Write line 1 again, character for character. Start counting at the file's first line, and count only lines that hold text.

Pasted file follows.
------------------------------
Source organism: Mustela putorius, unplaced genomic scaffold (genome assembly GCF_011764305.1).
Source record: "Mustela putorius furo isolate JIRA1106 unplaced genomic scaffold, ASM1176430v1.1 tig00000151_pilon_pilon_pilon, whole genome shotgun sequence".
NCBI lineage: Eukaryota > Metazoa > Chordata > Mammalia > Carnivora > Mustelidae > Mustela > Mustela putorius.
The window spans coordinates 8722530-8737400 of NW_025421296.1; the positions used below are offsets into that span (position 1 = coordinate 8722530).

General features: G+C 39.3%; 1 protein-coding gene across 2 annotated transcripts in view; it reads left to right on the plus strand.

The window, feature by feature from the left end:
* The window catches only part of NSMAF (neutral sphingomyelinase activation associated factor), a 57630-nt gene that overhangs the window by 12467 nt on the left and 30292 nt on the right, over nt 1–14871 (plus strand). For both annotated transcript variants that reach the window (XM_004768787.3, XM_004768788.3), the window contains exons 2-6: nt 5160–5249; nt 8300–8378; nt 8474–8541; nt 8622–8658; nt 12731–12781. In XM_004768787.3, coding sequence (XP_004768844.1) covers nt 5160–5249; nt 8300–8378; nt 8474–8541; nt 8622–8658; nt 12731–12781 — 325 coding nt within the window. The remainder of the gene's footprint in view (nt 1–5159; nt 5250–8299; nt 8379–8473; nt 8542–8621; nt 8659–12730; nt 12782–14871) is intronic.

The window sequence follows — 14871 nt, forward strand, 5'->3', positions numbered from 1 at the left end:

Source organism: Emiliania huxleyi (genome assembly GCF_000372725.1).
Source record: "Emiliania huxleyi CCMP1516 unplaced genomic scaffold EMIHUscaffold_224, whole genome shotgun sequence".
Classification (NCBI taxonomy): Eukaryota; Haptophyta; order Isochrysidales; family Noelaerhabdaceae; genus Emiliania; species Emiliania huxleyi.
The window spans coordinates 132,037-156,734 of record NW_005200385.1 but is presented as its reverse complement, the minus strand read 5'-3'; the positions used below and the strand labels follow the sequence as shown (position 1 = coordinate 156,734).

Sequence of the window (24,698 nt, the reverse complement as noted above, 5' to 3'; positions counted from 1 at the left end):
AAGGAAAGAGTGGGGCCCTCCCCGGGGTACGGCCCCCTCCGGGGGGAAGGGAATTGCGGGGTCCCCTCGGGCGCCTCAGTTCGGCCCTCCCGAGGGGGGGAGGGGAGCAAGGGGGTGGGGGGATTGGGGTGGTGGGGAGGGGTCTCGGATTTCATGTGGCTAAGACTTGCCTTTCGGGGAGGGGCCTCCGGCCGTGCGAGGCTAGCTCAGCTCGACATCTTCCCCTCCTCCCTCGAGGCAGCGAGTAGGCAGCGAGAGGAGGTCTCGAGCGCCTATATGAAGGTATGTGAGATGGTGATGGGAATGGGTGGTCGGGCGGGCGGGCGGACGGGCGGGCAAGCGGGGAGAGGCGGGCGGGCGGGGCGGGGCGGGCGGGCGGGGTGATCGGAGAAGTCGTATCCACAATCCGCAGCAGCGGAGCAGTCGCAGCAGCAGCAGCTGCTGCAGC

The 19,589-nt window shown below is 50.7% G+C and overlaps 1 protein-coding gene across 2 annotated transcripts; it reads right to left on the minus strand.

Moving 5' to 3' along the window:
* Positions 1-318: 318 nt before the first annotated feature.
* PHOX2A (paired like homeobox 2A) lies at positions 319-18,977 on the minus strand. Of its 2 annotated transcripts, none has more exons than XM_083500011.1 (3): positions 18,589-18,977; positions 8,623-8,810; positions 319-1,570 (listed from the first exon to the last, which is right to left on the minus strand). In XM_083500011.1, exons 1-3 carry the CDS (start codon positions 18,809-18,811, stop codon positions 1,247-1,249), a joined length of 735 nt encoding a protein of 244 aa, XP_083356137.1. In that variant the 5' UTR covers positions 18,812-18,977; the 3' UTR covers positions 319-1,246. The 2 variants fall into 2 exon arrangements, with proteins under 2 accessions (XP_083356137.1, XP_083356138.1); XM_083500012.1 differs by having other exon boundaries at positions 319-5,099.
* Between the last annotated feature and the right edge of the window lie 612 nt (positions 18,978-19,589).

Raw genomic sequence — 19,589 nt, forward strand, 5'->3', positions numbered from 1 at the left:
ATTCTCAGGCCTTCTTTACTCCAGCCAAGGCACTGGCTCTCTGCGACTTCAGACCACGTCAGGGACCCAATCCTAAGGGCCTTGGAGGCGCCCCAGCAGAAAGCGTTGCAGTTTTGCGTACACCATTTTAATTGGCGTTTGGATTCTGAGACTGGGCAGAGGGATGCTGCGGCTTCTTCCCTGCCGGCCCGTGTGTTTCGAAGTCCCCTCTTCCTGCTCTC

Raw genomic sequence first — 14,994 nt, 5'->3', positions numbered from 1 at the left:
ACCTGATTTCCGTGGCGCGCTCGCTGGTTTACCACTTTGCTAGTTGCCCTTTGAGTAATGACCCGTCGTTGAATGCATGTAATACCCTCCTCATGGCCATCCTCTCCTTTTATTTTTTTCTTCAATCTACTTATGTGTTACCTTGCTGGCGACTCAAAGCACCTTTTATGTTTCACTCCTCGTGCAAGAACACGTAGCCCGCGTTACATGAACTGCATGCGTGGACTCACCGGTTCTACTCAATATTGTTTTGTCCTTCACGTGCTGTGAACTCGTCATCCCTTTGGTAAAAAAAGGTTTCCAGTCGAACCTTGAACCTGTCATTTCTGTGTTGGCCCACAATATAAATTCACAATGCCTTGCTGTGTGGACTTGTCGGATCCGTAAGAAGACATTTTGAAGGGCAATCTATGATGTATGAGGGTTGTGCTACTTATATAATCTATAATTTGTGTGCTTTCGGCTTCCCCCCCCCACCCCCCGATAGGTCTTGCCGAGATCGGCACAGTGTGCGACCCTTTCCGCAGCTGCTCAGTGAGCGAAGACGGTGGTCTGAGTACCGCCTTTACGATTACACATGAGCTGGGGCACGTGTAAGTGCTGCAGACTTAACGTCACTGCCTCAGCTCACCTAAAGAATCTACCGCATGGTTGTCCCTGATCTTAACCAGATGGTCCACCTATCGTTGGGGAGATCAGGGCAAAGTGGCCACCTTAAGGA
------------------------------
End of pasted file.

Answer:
Source organism: Mustela putorius, unplaced genomic scaffold (genome assembly GCF_011764305.1).